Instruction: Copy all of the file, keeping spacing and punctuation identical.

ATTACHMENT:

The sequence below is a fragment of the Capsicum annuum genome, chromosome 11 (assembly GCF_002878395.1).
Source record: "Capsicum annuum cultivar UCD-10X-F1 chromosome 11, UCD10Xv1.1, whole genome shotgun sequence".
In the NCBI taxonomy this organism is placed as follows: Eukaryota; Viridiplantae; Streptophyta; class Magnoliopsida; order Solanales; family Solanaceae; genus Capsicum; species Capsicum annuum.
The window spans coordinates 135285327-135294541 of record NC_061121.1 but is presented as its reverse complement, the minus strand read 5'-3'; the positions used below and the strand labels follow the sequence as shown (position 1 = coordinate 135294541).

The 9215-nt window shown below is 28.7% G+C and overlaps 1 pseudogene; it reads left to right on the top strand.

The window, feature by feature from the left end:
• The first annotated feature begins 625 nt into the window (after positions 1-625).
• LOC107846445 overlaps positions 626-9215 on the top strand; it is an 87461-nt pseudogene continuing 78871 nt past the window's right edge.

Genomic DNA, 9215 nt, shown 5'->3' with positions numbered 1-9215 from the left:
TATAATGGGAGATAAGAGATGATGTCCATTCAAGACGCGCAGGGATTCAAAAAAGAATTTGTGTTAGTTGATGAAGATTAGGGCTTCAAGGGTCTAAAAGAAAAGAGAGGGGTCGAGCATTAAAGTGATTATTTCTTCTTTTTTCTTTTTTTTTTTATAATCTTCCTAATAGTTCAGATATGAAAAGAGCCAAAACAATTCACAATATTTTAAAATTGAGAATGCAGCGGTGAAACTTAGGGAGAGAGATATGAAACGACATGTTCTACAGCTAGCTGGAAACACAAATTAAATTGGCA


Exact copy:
The sequence below is a fragment of the Capsicum annuum genome, chromosome 11 (assembly GCF_002878395.1).
Source record: "Capsicum annuum cultivar UCD-10X-F1 chromosome 11, UCD10Xv1.1, whole genome shotgun sequence".
In the NCBI taxonomy this organism is placed as follows: Eukaryota; Viridiplantae; Streptophyta; class Magnoliopsida; order Solanales; family Solanaceae; genus Capsicum; species Capsicum annuum.
The window spans coordinates 135285327-135294541 of record NC_061121.1 but is presented as its reverse complement, the minus strand read 5'-3'; the positions used below and the strand labels follow the sequence as shown (position 1 = coordinate 135294541).

The 9215-nt window shown below is 28.7% G+C and overlaps 1 pseudogene; it reads left to right on the top strand.

The window, feature by feature from the left end:
• The first annotated feature begins 625 nt into the window (after positions 1-625).
• LOC107846445 overlaps positions 626-9215 on the top strand; it is an 87461-nt pseudogene continuing 78871 nt past the window's right edge.

Genomic DNA, 9215 nt, shown 5'->3' with positions numbered 1-9215 from the left:
TATAATGGGAGATAAGAGATGATGTCCATTCAAGACGCGCAGGGATTCAAAAAAGAATTTGTGTTAGTTGATGAAGATTAGGGCTTCAAGGGTCTAAAAGAAAAGAGAGGGGTCGAGCATTAAAGTGATTATTTCTTCTTTTTTCTTTTTTTTTTTATAATCTTCCTAATAGTTCAGATATGAAAAGAGCCAAAACAATTCACAATATTTTAAAATTGAGAATGCAGCGGTGAAACTTAGGGAGAGAGATATGAAACGACATGTTCTACAGCTAGCTGGAAACACAAATTAAATTGGCA